Running from Tallarook (around 98 kilometres from Melbourne) to Mansfield in the heart of Victoria's High Country, this is a 134-kilometre ride encompassing a series of distinctly Australian rivers, lakes and mountain countryside, as well as a range of native animals in their natural habitats.
Don't be fooled by the use of the term 'High Country' - it's far from a Tour de France-style mountain stage. While there are some steep climbs - absolutely worth it for the views of Lake Eildon from the Bonnie Doon Bridge, to name just one of so many spectacular sights on the trail - the uphill sections are short and the majority of the trail is relatively flat.
Given the length of the journey, it's ideal for cyclists who love to camp. For those who want a few creature comforts after a day in the saddle, the revamped Trawool Estate in the National Trust classified Trawool Valley makes an ideal spot for an overnight stay on the return to Melbourne to recharge the batteries and enjoy a delicious meal showcasing locally-sourced produce and regional wines.
10. Murray to Mountains Trail
Without a doubt, this is one of the most popular cycling trails in Australia, let alone Victoria. Stretching over 116 kilometres from Wangaratta in Victoria's northeast to the gateway of the Victorian snowfields in Bright, the Murray to Mountains Trail is nothing short of an unforgettable sensory experience.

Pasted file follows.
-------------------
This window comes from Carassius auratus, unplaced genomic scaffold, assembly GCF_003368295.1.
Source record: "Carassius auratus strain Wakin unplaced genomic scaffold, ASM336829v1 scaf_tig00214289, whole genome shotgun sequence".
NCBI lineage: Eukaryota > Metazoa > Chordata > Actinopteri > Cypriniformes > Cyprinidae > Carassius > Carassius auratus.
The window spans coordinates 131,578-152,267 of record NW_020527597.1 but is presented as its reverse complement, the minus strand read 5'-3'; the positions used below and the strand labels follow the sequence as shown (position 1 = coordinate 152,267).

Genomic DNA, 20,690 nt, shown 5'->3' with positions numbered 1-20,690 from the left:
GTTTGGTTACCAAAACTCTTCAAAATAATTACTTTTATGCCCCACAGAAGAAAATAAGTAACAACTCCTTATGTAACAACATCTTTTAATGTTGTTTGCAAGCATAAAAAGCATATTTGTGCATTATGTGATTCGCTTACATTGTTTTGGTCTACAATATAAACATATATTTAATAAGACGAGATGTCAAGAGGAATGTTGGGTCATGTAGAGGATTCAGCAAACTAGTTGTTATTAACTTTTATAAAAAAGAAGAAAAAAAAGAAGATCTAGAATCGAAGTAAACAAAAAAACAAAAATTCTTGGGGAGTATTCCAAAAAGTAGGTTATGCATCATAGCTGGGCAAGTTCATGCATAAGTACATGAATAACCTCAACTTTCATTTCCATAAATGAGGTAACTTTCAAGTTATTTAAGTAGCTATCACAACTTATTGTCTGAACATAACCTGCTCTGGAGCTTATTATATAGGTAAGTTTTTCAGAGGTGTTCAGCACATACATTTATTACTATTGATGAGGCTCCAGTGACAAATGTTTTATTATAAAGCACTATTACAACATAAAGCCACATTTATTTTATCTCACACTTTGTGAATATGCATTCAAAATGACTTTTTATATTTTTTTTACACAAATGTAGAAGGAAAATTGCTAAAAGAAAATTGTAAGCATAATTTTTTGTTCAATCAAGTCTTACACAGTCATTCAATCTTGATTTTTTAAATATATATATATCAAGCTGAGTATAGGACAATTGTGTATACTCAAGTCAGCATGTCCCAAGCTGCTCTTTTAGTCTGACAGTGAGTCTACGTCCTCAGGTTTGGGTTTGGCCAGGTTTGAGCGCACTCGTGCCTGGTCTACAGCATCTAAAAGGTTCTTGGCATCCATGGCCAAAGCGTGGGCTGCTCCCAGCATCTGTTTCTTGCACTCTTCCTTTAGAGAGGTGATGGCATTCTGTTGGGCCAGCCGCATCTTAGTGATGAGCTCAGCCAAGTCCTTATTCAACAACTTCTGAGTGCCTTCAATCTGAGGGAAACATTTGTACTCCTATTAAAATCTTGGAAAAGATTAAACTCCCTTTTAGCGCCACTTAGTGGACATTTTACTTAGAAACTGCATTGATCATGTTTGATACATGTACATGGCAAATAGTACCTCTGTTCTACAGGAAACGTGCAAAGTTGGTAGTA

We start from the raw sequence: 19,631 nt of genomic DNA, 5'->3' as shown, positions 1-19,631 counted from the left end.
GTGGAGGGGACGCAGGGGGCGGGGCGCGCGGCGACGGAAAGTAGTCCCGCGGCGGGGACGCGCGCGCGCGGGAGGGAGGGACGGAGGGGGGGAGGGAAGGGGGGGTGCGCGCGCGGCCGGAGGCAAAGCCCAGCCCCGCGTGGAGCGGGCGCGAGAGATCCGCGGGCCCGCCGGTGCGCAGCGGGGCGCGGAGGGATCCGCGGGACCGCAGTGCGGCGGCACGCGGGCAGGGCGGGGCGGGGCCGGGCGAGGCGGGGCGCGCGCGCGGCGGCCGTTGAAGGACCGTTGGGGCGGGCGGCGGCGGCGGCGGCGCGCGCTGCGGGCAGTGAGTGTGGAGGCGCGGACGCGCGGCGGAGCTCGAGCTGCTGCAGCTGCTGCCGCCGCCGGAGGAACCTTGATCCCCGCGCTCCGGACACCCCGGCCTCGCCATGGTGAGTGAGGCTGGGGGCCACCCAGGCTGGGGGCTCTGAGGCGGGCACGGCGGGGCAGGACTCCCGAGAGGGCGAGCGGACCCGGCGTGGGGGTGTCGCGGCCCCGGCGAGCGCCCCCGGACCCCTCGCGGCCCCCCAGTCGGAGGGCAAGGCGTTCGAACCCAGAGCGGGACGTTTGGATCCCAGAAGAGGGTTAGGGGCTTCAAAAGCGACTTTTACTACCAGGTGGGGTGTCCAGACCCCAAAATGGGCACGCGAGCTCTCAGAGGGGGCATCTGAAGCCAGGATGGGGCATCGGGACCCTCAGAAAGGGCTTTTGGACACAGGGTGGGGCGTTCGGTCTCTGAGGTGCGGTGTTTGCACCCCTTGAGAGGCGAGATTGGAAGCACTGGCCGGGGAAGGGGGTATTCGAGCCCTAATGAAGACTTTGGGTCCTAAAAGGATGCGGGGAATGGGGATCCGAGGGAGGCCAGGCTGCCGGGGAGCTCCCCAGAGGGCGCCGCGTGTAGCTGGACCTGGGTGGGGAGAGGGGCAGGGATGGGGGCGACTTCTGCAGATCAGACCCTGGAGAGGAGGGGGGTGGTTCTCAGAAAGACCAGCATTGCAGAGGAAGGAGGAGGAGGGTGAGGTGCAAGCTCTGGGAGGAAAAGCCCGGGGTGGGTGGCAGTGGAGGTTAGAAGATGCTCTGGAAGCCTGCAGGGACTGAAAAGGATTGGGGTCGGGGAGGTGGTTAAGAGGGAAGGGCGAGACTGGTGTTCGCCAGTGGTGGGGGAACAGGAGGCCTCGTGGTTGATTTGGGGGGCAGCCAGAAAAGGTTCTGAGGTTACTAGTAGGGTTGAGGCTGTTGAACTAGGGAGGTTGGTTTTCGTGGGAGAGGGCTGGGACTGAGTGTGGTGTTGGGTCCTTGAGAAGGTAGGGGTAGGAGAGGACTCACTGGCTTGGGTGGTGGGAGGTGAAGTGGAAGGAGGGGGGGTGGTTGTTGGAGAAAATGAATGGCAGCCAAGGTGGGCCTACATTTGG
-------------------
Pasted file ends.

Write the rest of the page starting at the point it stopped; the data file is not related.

The sealed path makes it easy to crack along at a leisurely riding pace, giving you time to explore Beechworth and its famous gold mining past (not to mention its famous bakery!), as well as numerous King Valley wineries like Brown Brothers in Milawa.
Victoria's Alpine Region is popular all-year-round, but there are a couple of 'sweet spots' that pay dividends for the patient cycling enthusiast. A ride in autumn is when the region's vividly-coloured red and brown leaves will be decorating the path, and the hint of wood and pine nettles filter through the crisp, clean mountain air. In the summer months, enjoy mild evenings and the refreshing King and Ovens rivers for a cooling dip.
Beechworth, Myrtleford, Porepunkah and Bright also boast amazing restaurants, wineries and kid-friendly cafés, as well as world-class camping and short and long-term accommodation solutions for those who want to savour every step of the trail and not feel rushed.
Check out these amazing bike trails in Melbourne for the ultimate ride this weekend.
Looking for a new bike? Then head over to our bike sizing guide for some helpful information, or if you're looking to escape from the city this weekend, check out our camping and hiking range to make sure you have all the gear you need.